Last night was quite an adventure in Kampala nightlife. Sayid took me to an outside reggae concert of some guy called Conscious from Jamaica. I could tell from the moment we parked that this was going to be a big event given the massive amounts of people. After waiting in line for a while, a guy came up to us and told us for a little money he could sneak us to the front (not so obviously, but it was implied). Once we got to the front, I thought stampede. People pushing, shoving, falling down the hill. Oh geez….but we had made it this far and we were going to get inside. And we did! A breathe of fresh air and dancing to be had. It wasn’t quite the electronic concert that I am used to, but the hip-hop and reggae was not bad. We decided to leave a bit early to beat the crowd, and good thing we did because Sayid’s car wouldn’t start. I thought it was a boda-boda night for me, but anything is possible with a bit of money. He asked the guard to find someone who could jumpstart the car and before I knew it there was a taxi that jumpstarted the car. It was great and I was so ready to go to bed.

Tonight, I am going to take it easy. After the conference, I went with Sarah to the City Centre to get some nice work clothes and malaria medicine just in case. We are leaving on Wednesday for this 3.5 week trip to the North. I will try to write before, but if not, peace and love to you all! I miss you and think of you often. You inspire me to continue with this work and I hope you are healthy, happy, and peaceful wherever you are.

With Evelan’s (MEMPROW Girl) Peanut Butter, yum yum                       Opening Prayers


2 thoughts on “Learning from our African Feminist Sistas

  1. Kim, I love reading about your experiences! I’m so glad I signed up for your blog posts. What you learn with MEMPROW will be lessons you can take anywhere you go, in whatever work you’re doing for women and girls around the world.

    I know it seems that in the US there appear to be disjointed efforts around a collective feminism. There are a few that you may know of, but want to offer up anyway in the case that you return and want to connect: NOW (national organization of women) has local chapters in many cities, NARAL pro-choice also does. Miss Representation is a growing movement stemming from the documentary with the same name. Lastly, there remain a lot of women, myself included, who are stalwart feminists doing what we can given the capacity we have. I get a lot of news from the orgs that I just mentioned as well as from AWID.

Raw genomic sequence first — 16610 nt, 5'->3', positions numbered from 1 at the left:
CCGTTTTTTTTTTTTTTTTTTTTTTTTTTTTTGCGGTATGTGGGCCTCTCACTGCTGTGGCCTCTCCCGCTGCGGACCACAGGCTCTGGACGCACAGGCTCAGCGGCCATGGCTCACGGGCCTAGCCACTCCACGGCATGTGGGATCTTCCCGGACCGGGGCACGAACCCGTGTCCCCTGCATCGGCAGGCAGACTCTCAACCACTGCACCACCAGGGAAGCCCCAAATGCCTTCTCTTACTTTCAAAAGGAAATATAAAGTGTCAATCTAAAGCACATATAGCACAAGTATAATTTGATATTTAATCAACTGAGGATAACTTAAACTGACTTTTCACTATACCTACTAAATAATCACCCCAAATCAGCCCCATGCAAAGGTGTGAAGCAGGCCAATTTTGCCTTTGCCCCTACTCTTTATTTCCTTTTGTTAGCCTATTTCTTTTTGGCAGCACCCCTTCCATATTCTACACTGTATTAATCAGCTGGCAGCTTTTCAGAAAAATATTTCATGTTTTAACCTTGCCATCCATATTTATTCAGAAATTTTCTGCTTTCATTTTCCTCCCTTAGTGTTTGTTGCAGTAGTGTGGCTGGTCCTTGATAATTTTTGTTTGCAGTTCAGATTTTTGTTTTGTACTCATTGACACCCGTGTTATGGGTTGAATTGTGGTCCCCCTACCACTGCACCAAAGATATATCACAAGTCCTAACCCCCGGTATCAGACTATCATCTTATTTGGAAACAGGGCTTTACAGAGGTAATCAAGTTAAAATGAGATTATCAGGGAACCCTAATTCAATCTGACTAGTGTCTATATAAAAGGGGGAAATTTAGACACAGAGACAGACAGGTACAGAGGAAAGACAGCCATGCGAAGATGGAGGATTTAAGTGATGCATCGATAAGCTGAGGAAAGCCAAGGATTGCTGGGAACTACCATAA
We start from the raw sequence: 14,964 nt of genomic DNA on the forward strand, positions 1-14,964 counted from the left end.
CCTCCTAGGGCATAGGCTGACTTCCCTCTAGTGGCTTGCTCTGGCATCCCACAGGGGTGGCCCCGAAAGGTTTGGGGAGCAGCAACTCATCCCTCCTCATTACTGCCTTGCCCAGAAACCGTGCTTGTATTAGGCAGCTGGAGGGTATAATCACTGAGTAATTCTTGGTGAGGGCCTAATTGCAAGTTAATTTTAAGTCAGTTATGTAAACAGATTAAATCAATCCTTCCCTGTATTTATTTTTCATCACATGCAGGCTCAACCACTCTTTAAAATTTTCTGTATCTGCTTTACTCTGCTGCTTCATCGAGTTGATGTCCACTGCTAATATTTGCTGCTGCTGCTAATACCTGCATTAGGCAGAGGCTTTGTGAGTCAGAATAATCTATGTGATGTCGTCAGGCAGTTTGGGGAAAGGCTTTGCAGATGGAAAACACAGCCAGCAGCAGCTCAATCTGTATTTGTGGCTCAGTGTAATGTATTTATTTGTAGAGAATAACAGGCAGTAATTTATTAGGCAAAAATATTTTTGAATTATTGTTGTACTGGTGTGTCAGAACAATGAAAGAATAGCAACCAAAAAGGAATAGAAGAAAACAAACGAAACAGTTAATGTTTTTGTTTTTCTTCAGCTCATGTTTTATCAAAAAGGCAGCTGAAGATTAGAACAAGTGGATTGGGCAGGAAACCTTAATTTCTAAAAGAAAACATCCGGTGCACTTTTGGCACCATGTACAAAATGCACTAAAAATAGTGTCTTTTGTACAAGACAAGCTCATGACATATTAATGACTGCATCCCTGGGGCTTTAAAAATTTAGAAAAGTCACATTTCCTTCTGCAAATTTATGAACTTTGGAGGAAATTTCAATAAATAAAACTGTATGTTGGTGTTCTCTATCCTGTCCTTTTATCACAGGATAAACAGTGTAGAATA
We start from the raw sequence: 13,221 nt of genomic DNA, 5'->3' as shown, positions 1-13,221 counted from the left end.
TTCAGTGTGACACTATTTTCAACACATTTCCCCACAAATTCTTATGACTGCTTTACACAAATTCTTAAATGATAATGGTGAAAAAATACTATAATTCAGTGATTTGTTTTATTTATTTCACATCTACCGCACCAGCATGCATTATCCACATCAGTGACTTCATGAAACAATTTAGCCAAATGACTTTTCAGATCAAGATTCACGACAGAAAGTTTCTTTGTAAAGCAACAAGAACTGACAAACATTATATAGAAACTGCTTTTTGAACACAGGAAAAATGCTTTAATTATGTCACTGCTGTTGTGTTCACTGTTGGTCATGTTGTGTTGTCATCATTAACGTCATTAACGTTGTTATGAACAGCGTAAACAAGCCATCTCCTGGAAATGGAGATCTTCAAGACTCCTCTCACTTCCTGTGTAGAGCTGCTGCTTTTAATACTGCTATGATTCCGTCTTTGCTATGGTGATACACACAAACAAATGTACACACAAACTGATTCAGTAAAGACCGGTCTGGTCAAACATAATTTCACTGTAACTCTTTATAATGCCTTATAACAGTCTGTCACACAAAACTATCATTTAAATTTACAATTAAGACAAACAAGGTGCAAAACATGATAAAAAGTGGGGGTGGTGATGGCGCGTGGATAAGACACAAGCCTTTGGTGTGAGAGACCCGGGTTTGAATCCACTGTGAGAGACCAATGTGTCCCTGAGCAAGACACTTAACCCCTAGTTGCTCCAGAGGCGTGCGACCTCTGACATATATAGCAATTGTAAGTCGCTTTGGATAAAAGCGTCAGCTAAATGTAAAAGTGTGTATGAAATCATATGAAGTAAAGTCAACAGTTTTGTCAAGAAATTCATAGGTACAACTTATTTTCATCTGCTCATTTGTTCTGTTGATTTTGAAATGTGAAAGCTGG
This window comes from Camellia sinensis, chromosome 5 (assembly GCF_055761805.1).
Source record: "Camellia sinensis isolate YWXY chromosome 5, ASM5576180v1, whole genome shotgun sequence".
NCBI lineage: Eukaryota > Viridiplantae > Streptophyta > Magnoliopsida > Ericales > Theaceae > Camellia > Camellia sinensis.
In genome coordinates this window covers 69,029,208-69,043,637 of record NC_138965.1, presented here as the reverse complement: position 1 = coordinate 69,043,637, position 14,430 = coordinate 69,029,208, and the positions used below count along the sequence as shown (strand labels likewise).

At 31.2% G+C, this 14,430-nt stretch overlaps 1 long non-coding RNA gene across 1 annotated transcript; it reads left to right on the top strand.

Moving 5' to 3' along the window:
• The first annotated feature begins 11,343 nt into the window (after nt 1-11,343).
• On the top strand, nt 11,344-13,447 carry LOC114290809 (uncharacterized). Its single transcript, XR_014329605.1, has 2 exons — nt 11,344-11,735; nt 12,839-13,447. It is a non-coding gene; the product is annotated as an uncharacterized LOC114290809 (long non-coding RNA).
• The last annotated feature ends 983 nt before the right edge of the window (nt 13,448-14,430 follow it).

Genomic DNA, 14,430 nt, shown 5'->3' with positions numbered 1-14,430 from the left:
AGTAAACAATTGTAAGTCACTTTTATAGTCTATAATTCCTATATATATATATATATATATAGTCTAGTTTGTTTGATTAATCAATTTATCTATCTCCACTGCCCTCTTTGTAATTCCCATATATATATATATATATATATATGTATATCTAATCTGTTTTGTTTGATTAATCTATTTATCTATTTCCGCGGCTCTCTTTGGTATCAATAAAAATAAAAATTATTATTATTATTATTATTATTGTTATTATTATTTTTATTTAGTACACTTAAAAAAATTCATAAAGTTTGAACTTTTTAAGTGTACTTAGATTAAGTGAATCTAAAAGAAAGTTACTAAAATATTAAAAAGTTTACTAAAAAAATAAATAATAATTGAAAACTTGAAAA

I know for me I have to feel connected to a larger movement, which is why I am so glad to see you doing what you are. By reading of your endeavors it helps me stay in touch with feminist sisters outside of the US.

    Safe travels and adventures during your next several weeks!
    With deep solidarity and compassion.

    • Thanks so much Dan! I’m glad someone is reading this besides my mom and dad (although that is still enough reason to write 🙂 I realize now that I was sort of on a rant earlier. You are definitely right! There are many organizations in the US that are actively working to promote women’s rights. I’ll never forget my first protest when I was in high school and my mom took me to Washington DC to March for a Women’s Right to Choose that was organized by NARAL. I also really appreciate the work of the Miss Representation movement, which directly confronts the impact of images of women in the media. I am more frustrated that there aren’t spaces for feminists of all ages to come together in the US. There is nothing like being in a room with empowered women working on the same agenda. I also feel that the women’s movement is not reaching out to younger girls and women and also that we are always on the defensive rather than creating our own platform. I would welcome a US Feminist Forum, as they have started in Africa or any conference of this sort. But, then again, I am not even in the US right now, so I am not sure how righteous I can be about this, hehe. Thanks for your support and guidance! I feel better knowing that we are all in solidarity on these issues.